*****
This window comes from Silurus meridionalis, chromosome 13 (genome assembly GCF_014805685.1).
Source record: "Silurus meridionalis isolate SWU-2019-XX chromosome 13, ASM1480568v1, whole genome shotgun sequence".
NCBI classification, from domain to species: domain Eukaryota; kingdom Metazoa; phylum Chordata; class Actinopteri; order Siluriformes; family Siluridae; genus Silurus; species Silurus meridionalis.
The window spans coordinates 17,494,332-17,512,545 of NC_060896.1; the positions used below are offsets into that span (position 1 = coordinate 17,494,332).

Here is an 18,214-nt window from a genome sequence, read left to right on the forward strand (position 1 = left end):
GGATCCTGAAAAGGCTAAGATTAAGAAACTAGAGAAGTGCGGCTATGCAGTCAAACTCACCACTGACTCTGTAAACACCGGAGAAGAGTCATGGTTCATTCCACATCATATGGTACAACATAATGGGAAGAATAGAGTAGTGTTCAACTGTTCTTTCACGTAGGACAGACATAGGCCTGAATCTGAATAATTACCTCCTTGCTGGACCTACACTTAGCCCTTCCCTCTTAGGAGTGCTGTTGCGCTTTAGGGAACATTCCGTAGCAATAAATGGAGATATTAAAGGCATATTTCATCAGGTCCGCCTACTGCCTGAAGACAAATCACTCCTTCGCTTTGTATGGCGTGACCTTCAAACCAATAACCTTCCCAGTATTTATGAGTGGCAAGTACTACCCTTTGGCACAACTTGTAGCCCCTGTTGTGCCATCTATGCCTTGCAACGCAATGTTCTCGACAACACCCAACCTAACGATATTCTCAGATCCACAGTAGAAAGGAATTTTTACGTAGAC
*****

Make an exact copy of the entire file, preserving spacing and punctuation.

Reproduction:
This window comes from Silurus meridionalis, chromosome 13 (genome assembly GCF_014805685.1).
Source record: "Silurus meridionalis isolate SWU-2019-XX chromosome 13, ASM1480568v1, whole genome shotgun sequence".
NCBI classification, from domain to species: domain Eukaryota; kingdom Metazoa; phylum Chordata; class Actinopteri; order Siluriformes; family Siluridae; genus Silurus; species Silurus meridionalis.
The window spans coordinates 17,494,332-17,512,545 of NC_060896.1; the positions used below are offsets into that span (position 1 = coordinate 17,494,332).

Here is an 18,214-nt window from a genome sequence, read left to right on the forward strand (position 1 = left end):
GGATCCTGAAAAGGCTAAGATTAAGAAACTAGAGAAGTGCGGCTATGCAGTCAAACTCACCACTGACTCTGTAAACACCGGAGAAGAGTCATGGTTCATTCCACATCATATGGTACAACATAATGGGAAGAATAGAGTAGTGTTCAACTGTTCTTTCACGTAGGACAGACATAGGCCTGAATCTGAATAATTACCTCCTTGCTGGACCTACACTTAGCCCTTCCCTCTTAGGAGTGCTGTTGCGCTTTAGGGAACATTCCGTAGCAATAAATGGAGATATTAAAGGCATATTTCATCAGGTCCGCCTACTGCCTGAAGACAAATCACTCCTTCGCTTTGTATGGCGTGACCTTCAAACCAATAACCTTCCCAGTATTTATGAGTGGCAAGTACTACCCTTTGGCACAACTTGTAGCCCCTGTTGTGCCATCTATGCCTTGCAACGCAATGTTCTCGACAACACCCAACCTAACGATATTCTCAGATCCACAGTAGAAAGGAATTTTTACGTAGAC